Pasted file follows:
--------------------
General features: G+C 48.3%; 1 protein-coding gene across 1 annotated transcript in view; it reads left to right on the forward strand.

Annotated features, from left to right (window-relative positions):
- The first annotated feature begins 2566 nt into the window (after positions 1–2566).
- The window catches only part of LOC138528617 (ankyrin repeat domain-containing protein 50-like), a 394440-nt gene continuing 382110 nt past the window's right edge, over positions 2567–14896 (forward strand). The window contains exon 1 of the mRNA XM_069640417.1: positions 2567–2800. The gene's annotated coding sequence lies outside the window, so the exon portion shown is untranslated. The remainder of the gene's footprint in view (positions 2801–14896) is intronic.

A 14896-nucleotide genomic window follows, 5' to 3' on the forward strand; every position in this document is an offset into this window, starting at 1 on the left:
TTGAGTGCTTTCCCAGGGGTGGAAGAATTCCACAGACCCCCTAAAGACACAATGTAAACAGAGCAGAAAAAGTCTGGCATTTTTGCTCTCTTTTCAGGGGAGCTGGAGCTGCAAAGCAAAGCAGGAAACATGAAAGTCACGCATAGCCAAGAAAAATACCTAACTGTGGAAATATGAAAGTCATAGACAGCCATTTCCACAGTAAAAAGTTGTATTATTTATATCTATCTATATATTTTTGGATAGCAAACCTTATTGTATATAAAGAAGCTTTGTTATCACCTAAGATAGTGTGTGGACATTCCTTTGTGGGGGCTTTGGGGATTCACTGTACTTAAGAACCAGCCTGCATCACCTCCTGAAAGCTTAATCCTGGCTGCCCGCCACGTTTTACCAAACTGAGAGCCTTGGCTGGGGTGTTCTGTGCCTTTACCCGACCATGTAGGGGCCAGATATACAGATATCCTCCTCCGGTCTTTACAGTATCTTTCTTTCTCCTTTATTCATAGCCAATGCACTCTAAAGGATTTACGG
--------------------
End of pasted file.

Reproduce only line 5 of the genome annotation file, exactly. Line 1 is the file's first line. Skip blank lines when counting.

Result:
A 14896-nucleotide genomic window follows, 5' to 3' on the forward strand; every position in this document is an offset into this window, starting at 1 on the left: